Benefits of SOC 2 Tools Depend on Integrations with Key Systems
SOC 2 automation tools are only as good as the systems they are integrated with. The automation tool integrations are linked to client systems through the use of APIs. Each system that the tools integrate with provides different data via APIs. It is important for the auditor using a SOC 2 tool to understand what data is provided by each system integration and whether the integration and data pulled from source systems are working as intended. If a connection breaks, the data represented in the tool could be outdated, and the auditor could place reliance on outdated information.
What Are the Risks Arising from the Use of SOC 2 Automation Tools?
If the tool is not integrated with the systems in scope for the audit, the auditor could be reviewing evidence for the wrong systems.
Management places over-reliance on the tool and assumes the tool can do more than it actually can. For example, we have seen clients purchase an automation tool because they know they need a SOC 2, but they don’t dedicate the time to tune the tool properly or remediate gaps identified by the tool. Tools can’t remediate controls for clients – clients still need to do that. The tools can represent controls’ operation if they are tuned properly and are representing the in-scope systems for the audit, but purchasing a tool does not allow companies to pass an audit without additional work.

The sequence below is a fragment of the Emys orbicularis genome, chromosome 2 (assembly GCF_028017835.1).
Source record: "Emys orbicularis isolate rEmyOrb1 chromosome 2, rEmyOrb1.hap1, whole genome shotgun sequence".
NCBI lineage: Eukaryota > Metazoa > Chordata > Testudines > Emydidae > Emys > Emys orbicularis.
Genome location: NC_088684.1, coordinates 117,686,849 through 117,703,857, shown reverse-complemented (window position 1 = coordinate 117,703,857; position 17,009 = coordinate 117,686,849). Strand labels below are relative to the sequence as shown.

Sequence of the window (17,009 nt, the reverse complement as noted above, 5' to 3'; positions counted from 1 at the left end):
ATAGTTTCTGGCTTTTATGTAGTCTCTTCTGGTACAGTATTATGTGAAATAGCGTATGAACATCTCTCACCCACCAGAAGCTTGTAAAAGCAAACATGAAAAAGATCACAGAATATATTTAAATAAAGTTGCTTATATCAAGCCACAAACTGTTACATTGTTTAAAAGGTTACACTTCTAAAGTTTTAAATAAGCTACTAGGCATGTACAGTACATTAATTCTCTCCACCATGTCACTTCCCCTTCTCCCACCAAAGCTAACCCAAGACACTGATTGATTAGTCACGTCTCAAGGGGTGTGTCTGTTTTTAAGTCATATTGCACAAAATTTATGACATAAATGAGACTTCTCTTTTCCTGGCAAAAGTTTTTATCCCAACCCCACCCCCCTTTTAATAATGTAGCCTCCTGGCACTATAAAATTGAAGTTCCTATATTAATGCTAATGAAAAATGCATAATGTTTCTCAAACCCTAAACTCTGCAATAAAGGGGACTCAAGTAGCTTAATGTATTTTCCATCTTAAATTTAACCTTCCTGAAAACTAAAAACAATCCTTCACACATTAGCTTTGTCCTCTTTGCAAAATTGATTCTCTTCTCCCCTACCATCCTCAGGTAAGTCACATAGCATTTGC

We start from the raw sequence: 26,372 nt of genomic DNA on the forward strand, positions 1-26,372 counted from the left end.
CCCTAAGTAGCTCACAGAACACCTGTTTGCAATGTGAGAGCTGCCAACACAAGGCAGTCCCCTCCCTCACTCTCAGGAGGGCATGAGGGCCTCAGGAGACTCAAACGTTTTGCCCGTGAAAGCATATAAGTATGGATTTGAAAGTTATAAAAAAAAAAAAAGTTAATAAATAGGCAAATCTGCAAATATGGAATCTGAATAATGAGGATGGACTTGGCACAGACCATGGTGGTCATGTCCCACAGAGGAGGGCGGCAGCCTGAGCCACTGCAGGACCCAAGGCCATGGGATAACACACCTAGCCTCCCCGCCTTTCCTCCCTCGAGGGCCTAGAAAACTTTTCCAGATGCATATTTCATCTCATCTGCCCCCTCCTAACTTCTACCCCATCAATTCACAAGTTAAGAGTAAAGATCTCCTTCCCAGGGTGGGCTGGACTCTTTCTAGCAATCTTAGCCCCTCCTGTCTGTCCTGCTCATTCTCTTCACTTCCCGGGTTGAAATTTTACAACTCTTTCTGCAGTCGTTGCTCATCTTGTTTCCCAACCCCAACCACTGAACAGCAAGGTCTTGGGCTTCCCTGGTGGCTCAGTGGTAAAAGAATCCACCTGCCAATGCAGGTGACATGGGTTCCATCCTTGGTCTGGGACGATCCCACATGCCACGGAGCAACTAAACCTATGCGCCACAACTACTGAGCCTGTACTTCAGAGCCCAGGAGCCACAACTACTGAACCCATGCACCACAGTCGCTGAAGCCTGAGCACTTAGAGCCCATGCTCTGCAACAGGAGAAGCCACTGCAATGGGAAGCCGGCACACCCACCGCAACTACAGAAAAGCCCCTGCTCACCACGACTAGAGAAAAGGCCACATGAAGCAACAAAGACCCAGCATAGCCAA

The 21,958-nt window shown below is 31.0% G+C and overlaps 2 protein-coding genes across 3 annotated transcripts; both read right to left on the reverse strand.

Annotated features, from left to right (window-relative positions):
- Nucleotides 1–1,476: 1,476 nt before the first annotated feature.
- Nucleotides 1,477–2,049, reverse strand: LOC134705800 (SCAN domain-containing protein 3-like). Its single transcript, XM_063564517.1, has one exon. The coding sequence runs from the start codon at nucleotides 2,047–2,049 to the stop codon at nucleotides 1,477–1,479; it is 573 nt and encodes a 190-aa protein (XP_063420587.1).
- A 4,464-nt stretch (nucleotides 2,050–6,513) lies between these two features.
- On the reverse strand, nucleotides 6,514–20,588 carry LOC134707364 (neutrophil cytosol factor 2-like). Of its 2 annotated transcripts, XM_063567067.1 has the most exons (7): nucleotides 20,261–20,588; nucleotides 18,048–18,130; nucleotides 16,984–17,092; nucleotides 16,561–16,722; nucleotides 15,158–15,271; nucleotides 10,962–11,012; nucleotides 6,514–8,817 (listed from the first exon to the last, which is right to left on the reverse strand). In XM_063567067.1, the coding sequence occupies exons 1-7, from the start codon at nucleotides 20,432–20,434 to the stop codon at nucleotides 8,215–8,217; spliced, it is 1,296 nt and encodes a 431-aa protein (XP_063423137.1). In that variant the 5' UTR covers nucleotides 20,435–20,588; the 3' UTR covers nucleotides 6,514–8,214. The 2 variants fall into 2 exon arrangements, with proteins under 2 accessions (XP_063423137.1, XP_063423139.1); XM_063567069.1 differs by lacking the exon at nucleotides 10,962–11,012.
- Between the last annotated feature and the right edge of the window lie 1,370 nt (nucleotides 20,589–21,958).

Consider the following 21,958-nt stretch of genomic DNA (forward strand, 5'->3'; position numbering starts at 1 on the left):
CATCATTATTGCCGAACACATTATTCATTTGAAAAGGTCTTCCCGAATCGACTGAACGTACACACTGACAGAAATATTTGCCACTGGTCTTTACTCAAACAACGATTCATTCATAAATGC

Policies and procedures provided in the tool may not address the risk of the services provided by each client. For example, if a client is in a unique industry, with a unique set of risks (e.g. regulatory or financial risks), a templated policy may not include the appropriate controls to mitigate the unique risks of the client. Another example is that some of the tools facilitate client risk assessments using a set of predefined questions. A client could be in a unique industry, with unique risks, and the pre-defined risk assessment does not address the unique risks. In that case, a company could believe they have identified all relevant risks, but significant risks could remain undiscovered or addressed.